As IoT gains hold, the delivery of real-time data to assess real-time problems or predict imminent complications will soon become commonplace. Real time has become a vital part of the data integration equation. Fifty-seven percent of managers and professionals in a recent Unisphere-IOUG survey state that there is now strong demand for delivery of real-time information within their organizations. Less than one-third of respondents, however, say they are capable of delivering most of their data in real time at this time (“Moving Data at the Speed of Business: 2016 IOUG Survey on Data Delivery Strategies,” February 2016). The challenge for data managers will be to work with the business to identify what parts of the enterprise or which datasets should be configured for real-time delivery.
Hadoop and Spark
Hadoop and Spark are part of the open-source wave that continues to offer cost-effective and useful capabilities to enterprises of all sizes. Being open source environments, they provide a cost-effective and highly scalable means to package and deploy large and varied datasets. While there has always been some form of “big data” in existence—“big” is a relative term—organizations have long had networks of sensors, devices, embedded applications, remote systems, and log files providing significant pools of streaming data.
Prior to Hadoop, the capture and analysis of datasets of any kind required proprietary tools, and was an expensive and resource-intensive undertaking. Hadoop—and the open source ecosystem that accompanied it—has made big data analytics an extremely cost-effective option within reach of everyone.
The challenge to data managers will be acquiring the skills needed to build out these open source environments.
NoSQL and Cloud-Based Databases
Databases that can be quickly deployed and accessed for online functions are enabling an agility unseen within many large enterprises, while providing growth platforms for small to medium-sized businesses. A survey of 300 data managers and professionals, conducted by Unisphere Research and sponsored by Dell Software, finds NoSQL technology is being used or being deployed at 21% of enterprises.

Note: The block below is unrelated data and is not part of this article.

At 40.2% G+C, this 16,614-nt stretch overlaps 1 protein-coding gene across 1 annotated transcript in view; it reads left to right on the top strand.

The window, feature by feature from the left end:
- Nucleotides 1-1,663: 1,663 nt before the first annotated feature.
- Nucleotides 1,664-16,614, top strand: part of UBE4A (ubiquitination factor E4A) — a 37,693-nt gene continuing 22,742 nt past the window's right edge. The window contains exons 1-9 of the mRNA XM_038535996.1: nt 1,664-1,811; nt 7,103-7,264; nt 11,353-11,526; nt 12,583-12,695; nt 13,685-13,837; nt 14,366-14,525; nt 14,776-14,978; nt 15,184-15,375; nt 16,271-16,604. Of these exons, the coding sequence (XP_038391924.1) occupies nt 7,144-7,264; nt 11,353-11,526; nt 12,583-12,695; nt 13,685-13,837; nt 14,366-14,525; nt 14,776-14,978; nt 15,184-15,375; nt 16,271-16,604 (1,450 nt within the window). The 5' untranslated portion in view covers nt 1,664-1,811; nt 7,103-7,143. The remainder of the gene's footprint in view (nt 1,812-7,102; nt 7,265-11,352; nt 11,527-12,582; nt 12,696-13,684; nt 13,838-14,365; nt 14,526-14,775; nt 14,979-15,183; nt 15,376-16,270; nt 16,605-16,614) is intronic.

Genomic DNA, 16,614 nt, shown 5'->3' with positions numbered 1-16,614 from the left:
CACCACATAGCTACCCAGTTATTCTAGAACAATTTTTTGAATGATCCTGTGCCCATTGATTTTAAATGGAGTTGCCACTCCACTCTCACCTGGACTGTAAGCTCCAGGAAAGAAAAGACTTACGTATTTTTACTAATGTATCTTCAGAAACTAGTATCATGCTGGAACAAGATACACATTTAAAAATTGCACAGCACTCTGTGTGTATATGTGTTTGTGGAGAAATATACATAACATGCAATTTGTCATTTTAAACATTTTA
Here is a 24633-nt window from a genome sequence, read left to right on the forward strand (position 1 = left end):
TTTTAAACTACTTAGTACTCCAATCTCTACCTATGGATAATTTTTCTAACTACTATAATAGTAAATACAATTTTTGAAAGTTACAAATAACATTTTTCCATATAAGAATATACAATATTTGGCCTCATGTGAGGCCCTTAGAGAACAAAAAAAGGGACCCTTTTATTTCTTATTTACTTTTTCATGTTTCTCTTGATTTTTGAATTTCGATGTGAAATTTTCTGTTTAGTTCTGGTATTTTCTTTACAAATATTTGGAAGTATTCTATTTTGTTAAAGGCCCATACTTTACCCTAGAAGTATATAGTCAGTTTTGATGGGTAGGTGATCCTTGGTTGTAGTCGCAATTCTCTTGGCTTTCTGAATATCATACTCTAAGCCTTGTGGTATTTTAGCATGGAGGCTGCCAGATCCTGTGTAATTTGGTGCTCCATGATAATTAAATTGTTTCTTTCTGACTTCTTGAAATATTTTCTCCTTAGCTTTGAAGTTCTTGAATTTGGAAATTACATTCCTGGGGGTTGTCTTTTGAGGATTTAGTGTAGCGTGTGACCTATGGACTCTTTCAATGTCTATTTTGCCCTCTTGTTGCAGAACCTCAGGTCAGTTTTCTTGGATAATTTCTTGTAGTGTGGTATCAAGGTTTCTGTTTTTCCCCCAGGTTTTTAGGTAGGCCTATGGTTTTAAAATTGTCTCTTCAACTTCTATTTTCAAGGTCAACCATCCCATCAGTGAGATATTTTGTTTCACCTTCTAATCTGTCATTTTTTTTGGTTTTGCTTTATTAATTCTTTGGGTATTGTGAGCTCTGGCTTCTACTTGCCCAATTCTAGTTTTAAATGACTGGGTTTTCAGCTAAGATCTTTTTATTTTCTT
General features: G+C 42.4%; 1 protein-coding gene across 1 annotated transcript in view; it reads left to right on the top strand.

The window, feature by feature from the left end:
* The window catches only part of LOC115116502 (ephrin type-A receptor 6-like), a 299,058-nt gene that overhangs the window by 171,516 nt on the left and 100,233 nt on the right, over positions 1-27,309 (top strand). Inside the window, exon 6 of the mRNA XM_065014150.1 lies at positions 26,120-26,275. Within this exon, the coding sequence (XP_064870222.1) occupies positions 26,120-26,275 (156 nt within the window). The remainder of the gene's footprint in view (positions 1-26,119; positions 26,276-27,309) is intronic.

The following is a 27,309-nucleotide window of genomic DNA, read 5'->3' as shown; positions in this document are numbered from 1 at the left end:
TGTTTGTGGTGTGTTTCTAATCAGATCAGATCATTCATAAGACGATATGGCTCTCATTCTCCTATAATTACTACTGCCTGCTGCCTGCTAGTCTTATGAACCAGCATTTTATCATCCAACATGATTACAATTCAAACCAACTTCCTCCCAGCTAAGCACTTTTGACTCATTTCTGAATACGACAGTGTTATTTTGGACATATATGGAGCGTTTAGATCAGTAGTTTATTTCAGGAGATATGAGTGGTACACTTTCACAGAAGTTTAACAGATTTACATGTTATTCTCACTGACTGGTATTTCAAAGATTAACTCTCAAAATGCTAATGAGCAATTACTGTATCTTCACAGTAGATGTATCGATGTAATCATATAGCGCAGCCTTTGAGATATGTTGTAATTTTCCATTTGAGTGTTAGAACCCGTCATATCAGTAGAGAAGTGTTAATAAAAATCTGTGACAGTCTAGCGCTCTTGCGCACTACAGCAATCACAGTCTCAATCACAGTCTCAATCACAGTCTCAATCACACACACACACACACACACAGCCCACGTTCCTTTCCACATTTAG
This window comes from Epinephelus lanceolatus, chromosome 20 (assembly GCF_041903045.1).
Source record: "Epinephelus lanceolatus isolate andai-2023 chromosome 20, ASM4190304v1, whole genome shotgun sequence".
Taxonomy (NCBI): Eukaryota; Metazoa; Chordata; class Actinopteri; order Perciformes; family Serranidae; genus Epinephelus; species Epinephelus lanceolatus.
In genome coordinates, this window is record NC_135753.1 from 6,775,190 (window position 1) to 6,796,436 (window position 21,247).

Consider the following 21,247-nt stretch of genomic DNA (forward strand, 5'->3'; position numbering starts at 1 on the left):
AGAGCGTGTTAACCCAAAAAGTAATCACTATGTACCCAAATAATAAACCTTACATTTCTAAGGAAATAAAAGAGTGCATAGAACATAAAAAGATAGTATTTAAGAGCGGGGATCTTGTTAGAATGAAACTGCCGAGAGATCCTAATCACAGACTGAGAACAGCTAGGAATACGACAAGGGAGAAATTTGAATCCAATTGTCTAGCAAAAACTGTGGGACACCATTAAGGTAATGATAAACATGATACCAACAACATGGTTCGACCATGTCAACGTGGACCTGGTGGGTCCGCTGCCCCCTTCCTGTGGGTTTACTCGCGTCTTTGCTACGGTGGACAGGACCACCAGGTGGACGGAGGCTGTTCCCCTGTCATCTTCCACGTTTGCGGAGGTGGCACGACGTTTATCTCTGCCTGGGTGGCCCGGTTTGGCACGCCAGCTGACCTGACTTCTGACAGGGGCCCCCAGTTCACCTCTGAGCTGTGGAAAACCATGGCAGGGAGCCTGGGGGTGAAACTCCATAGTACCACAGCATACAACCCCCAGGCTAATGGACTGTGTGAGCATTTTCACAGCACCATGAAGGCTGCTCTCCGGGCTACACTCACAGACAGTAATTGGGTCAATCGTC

Another 19% of respondents say they plan to implement NoSQL within the next 1–2 years. One-third of respondents expect NoSQL to have a significant impact on their database operations in the next 3 years. Hadoop is being used or is being deployed among 20% of respondents’ companies (“The Real World of the Database Administrator,” March 2015).
The challenges for data managers are integrating these new forms of databases with existing relational database management system environments and enabling the seamless transfer of data between the two.
Virtualization and Modernization Solutions
The ability to plug legacy systems—and their silos of data—into evolving big data analytics networks will unleash significant amounts of untapped enterprise information. The modernization wave keeps accelerating, with the deployment of virtualization solutions and approaches to enterprise systems that abstract the underlying legacy systems within an accessible service layer.
A recent survey of data managers finds that close to half, 45%, report they have virtualized their data environments. In addition, close to two-thirds, 62%, report that more than half of their mission-critical data is included in their virtualized environments (“2015 IOUG Data Protection and Availability Survey,” August 2015).
The challenge for data managers is addressing the performance issues and additional complexity that arises as virtualization expands across their enterprises.
Data discovery opens up business intelligence and analytics to business end users through visualization and easy-to-use interfaces. The emerging technology reorders and reorganizes the way data is managed, and provides a great deal more flexibility than traditional BI and analytics tools. Data discovery is inherently designed and built for users, enabling them to sift and sort through datasets.
The challenge for data managers is maintaining the integrity and security of data before it is streamed to business users’ workstations.
Blockchain—which is essentially a distributed general ledger maintained in a highly distributed fashion across the internet—is most commonly associated with the Bitcoin virtual currency. But ultimately, it can function as a global database for a range of applications and interactions, from all manners of finance to maintenance agreements. Blockchain may be in its nascent stages, but it has the potential to disrupt many aspects of data management and information technology, as it is community maintained and verified.
The challenge for data managers at this point is to learn how blockchain works, and probe vendors to see what progress is being made in making this a mainstream solution.
The Changing Enterprise
Cost management is still a driving concern of data executives, managers, and professionals. However, attention has also turned to being able to deliver new capabilities which reach customers in new ways, and delivering new forms of value to oorganizations.